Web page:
Immigrant Pact Begins to Emerge From House

WASHINGTON—Illegal immigrants could become citizens in 15 years under legislation being drafted by a bipartisan group of House lawmakers, a timeline two years longer than under a similar Senate bill.

The timeline was one of the few specifics to emerge Friday from an “agreement in principle” that a so-called gang of eight House lawmakers struck Thursday evening on a broad overhaul of immigration laws. Details that trickled out suggested that the House plan would diverge in some important areas from a bipartisan Senate bill, differences that House Republicans said would make the plan more palatable to their GOP colleagues.

Rep. John Carter, R-Texas, with Rep. Luis Gutierrez, D.-Ill. (left).

“Our bill has a better chance of passing the House than the Senate bill,” Rep. John Carter (R., Texas) said Friday.


Both the House and Senate plans would make the 11 million illegal immigrants already living in the U.S. wait 10 years before being eligible for permanent legal status, also known as a green card. But under the House plan, it would take an additional five years to become a citizen, as it generally does under current law. The Senate bill would shorten that to three years.

Visas for low-skill guest workers could emerge as another point of tension. House Democrats appear ready to back the Senate bill’s terms for awarding the visas, as well as accompanying wage rules, which were negotiated by the U.S. Chamber of Commerce and the AFL-CIO. House Republicans don’t back that agreement. The guest-worker issue is likely to be fought out in tandem with the main immigration bill, with Democrats and Republicans putting forward competing proposals when the broader bill is released, aides familiar with the negotiations said.

Both the House and Senate plans would require all businesses within five years to screen workers with E-Verify, the federal database used to check workers’ legality.

House lawmakers reached their general agreement on Thursday evening after resolving their last major disagreement, which centered on the rules for health-insurance coverage for illegal immigrants already living in the U.S. Details of their health-coverage agreement weren’t immediately available.

Republican lawmakers from the group chatted with reporters Friday about the agreement’s generalities, while Democrats largely stayed out of the spotlight. Aides said Democrats were simply abiding by the gang’s agreement to keep details of the plan confidential while staff crystallized their agreement into legislative language. Aides said the bill could be filed in early June.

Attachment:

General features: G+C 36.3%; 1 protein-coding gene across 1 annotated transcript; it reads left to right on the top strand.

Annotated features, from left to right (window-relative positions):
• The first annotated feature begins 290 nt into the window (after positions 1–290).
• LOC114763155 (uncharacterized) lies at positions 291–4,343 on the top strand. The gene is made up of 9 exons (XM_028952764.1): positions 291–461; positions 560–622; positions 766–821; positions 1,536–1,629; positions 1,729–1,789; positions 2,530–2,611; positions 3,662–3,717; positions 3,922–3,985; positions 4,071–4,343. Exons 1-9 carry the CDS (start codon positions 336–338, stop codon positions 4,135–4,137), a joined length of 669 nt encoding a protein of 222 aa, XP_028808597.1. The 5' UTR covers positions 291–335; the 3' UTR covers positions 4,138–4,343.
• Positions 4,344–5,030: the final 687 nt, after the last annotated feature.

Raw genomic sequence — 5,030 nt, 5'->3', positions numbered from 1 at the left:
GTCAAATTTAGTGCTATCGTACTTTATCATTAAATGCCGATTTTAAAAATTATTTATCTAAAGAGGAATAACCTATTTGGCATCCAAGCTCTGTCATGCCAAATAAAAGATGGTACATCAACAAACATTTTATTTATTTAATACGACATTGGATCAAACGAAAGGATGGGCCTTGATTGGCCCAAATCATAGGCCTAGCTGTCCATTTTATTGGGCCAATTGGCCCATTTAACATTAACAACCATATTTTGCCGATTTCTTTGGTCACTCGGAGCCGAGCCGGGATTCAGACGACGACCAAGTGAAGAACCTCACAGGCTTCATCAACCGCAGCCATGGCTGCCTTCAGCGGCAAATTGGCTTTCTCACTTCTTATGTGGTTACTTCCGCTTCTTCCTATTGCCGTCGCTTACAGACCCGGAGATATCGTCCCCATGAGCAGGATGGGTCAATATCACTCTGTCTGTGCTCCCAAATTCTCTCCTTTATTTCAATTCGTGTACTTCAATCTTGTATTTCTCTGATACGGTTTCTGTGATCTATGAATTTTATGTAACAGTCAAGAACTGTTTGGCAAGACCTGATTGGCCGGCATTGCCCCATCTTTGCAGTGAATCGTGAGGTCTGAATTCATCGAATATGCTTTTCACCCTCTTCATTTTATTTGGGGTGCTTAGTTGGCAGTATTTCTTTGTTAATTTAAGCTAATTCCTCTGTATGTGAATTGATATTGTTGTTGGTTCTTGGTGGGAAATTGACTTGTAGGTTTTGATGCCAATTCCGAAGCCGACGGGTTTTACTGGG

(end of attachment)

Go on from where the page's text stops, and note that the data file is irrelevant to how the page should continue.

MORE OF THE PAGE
House GOP lawmakers in the group said they were confident that their bill would survive an airing in the House Judiciary Committee, whose chairman, Rep. Bob Goodlatte (R., Va.), has already started considering a series of smaller immigration bills on a piecemeal basis.

Rep. Mario Diaz-Balart (R., Fla.), a member of the bipartisan House group, told reporters he was confident that Mr. Goodlatte’s committee would consider the comprehensive bill. Mr. Carter predicted the committee would keep the bipartisan bill in one piece—though he said that because the panel includes some of the most conservative Republicans and liberal Democrats in the House, “they might mess it up a little bit.”

A Judiciary Committee aide said Mr. Goodlatte “encourages the bipartisan House working group to keep working toward producing a bill.” The aide also said the panel also planned to continue its “step-by-step approach,” which considers various elements of the immigration system separately.

That piecemeal approach might be discarded later if House Republicans coalesce around the bipartisan bill. For now, the committee is proceeding along both tracks, so that the House has some form of immigration legislation in case support for the broader overhaul falters, according to a senior GOP aide.

A version of this article appeared May 18, 2013, on  The Wall Street Journal.

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